Whether your program uses a GUI or not really has nothing to do with the compiler or even language you use. Provided you can link with the proper libraries, you can do anything you want.

  6. #6
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    It's just I noticed ntbdm was running and I assume my program launches it.
    Could also be to do with the msdos batch file though.

    "ntvdm.exe is process that belongs to the Windows 16-bit Virtual Machine. It provides an environment for a 16-bit process to execute on a 32-bit platform. This program is important for the stable and secure running of your computer and should not be terminated."

    Anyway you are probably right about the performance as most of the time is taken in thrashing the disk. It has about 200,000 files to process and it takes about 40 minutes. However if I do a re-run of the same files when they have been buffered in memory it takes a fraction of the time. (Which I why I wanted to be able to save the database and reload it again so I could just process the latest files (as opposed to 9 months worth!)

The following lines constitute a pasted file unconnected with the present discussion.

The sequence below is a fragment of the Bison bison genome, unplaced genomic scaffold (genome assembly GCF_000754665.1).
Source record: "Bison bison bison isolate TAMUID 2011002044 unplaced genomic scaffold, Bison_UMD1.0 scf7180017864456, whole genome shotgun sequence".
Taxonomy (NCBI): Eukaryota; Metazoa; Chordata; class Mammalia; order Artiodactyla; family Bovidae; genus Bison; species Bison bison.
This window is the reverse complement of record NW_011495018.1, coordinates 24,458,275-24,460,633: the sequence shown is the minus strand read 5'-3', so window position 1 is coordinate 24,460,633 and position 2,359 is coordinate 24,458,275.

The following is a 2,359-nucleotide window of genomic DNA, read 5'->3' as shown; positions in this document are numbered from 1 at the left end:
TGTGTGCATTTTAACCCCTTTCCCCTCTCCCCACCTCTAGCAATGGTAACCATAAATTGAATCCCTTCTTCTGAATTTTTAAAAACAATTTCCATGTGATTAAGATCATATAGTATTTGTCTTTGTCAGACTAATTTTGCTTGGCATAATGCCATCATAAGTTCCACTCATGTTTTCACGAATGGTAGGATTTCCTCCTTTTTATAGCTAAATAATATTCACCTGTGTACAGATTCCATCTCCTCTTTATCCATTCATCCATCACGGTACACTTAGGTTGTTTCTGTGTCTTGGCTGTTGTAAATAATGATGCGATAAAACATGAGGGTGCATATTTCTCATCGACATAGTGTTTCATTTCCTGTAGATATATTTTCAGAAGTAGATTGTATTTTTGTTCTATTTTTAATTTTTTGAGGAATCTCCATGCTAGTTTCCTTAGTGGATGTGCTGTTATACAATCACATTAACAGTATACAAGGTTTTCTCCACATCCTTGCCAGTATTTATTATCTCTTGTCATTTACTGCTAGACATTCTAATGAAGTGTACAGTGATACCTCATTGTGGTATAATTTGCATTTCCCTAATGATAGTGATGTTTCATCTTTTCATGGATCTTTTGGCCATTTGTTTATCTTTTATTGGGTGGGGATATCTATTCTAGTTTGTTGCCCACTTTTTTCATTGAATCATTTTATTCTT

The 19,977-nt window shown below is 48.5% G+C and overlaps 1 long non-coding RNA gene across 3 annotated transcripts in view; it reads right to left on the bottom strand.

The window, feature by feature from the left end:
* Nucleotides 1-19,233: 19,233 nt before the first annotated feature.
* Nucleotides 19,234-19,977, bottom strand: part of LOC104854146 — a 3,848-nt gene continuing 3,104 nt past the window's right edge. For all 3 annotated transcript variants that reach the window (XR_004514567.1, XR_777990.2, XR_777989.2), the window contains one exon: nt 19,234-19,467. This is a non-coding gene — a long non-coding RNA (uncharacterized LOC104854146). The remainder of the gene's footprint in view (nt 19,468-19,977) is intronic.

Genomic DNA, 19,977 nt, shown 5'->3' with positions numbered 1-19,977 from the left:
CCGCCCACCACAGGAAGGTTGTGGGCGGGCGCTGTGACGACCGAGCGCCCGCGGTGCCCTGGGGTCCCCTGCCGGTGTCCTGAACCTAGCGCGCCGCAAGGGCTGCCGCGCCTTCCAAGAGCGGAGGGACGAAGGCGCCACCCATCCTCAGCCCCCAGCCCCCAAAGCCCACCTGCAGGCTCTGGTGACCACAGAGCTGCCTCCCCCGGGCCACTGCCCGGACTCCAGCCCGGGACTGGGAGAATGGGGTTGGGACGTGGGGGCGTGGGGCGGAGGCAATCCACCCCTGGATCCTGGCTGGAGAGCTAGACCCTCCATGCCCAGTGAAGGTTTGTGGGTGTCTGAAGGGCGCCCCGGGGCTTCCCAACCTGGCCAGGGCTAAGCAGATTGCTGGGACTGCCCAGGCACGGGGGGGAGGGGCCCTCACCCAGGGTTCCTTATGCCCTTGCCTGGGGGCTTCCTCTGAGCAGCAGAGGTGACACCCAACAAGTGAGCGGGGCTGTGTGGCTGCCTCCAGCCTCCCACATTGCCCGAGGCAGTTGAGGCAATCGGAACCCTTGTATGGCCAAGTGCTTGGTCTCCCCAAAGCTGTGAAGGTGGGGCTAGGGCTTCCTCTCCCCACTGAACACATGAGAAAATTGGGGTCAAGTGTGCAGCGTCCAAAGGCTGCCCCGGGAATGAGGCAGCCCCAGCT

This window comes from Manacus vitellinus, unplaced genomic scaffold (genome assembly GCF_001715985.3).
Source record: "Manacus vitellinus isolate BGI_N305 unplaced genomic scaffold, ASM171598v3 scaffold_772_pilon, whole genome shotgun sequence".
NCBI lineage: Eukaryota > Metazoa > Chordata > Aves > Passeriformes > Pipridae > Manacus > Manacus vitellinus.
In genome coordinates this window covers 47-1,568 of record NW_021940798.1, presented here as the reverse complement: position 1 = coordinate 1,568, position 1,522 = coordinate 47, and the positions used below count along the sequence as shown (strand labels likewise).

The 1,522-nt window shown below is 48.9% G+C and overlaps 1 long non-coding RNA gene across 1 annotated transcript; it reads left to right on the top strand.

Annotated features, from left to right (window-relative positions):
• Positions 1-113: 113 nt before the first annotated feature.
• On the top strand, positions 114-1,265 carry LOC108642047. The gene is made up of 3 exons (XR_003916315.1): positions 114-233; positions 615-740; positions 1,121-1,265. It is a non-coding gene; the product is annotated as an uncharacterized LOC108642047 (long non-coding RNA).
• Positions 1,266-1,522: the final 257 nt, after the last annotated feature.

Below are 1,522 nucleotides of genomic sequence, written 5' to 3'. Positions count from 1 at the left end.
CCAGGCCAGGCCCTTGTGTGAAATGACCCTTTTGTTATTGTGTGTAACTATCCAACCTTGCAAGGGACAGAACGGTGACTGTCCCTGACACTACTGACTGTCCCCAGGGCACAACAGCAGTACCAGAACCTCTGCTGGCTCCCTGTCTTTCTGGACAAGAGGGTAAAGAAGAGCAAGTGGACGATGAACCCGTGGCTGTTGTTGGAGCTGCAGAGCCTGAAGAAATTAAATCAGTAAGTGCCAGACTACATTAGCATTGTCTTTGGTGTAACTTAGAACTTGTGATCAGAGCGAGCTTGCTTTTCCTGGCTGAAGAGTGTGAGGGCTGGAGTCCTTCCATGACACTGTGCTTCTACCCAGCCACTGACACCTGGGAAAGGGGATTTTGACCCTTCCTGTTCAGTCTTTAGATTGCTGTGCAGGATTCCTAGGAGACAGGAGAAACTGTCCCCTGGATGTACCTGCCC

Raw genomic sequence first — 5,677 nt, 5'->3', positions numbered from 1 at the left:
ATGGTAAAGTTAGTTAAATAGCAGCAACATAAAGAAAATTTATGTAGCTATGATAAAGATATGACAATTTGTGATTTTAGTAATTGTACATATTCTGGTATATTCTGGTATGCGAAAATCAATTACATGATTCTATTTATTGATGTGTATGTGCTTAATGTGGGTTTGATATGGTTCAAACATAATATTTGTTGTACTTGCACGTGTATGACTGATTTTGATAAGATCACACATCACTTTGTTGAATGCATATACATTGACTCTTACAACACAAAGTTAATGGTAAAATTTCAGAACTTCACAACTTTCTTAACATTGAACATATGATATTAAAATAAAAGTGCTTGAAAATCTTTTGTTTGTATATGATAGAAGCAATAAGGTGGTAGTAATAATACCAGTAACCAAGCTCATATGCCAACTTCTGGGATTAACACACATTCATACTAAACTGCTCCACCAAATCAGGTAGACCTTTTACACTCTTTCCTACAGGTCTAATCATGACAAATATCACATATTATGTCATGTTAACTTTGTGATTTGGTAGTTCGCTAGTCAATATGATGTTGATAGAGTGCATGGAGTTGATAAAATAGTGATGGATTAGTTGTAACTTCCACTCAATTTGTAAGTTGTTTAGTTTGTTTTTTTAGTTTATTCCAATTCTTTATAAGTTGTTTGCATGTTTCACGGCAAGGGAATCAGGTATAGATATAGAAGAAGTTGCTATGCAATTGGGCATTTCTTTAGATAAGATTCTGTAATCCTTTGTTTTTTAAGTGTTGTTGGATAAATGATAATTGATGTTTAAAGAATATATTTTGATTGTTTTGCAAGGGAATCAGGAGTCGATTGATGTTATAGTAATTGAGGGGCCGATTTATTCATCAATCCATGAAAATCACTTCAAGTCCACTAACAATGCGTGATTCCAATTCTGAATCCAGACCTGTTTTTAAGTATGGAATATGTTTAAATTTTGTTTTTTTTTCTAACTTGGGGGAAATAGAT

I think I tried bloodshed before but found it a bit 'too much' I like the simplicity of gcc however I guess if you want windows you have to put up with all the 'crap' which comes with it
    So I will have a look at the options.

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    Im not sure of which version I have of GCC. I best have a look!!


    Version 2.03
    DJGPP is a non-proprietary environment for developing 32-bit protected
    mode software in C/C++ under MS-DOS.

    So maybe I can use this. However I think it will involve a big learning curve!

  8. #8